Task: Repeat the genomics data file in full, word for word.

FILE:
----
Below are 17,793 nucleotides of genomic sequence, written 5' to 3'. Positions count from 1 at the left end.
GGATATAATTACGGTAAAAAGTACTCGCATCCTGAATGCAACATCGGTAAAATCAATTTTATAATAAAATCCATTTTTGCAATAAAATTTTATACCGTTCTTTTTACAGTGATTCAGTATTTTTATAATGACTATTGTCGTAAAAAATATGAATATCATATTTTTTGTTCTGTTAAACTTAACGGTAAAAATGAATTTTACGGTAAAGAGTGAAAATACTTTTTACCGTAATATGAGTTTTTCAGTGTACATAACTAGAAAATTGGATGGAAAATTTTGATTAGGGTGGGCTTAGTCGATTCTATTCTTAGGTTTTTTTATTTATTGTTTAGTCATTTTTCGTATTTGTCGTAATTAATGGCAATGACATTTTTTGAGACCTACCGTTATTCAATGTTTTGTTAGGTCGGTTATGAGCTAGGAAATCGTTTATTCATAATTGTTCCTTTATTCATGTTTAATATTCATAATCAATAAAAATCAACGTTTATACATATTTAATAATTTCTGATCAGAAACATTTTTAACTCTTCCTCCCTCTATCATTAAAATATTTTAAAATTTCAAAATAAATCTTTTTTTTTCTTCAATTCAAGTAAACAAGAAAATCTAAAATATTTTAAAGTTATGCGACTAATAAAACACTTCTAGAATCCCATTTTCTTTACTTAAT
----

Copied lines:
Below are 17,793 nucleotides of genomic sequence, written 5' to 3'. Positions count from 1 at the left end.
GGATATAATTACGGTAAAAAGTACTCGCATCCTGAATGCAACATCGGTAAAATCAATTTTATAATAAAATCCATTTTTGCAATAAAATTTTATACCGTTCTTTTTACAGTGATTCAGTATTTTTATAATGACTATTGTCGTAAAAAATATGAATATCATATTTTTTGTTCTGTTAAACTTAACGGTAAAAATGAATTTTACGGTAAAGAGTGAAAATACTTTTTACCGTAATATGAGTTTTTCAGTGTACATAACTAGAAAATTGGATGGAAAATTTTGATTAGGGTGGGCTTAGTCGATTCTATTCTTAGGTTTTTTTATTTATTGTTTAGTCATTTTTCGTATTTGTCGTAATTAATGGCAATGACATTTTTTGAGACCTACCGTTATTCAATGTTTTGTTAGGTCGGTTATGAGCTAGGAAATCGTTTATTCATAATTGTTCCTTTATTCATGTTTAATATTCATAATCAATAAAAATCAACGTTTATACATATTTAATAATTTCTGATCAGAAACATTTTTAACTCTTCCTCCCTCTATCATTAAAATATTTTAAAATTTCAAAATAAATCTTTTTTTTTCTTCAATTCAAGTAAACAAGAAAATCTAAAATATTTTAAAGTTATGCGACTAATAAAACACTTCTAGAATCCCATTTTCTTTACTTAAT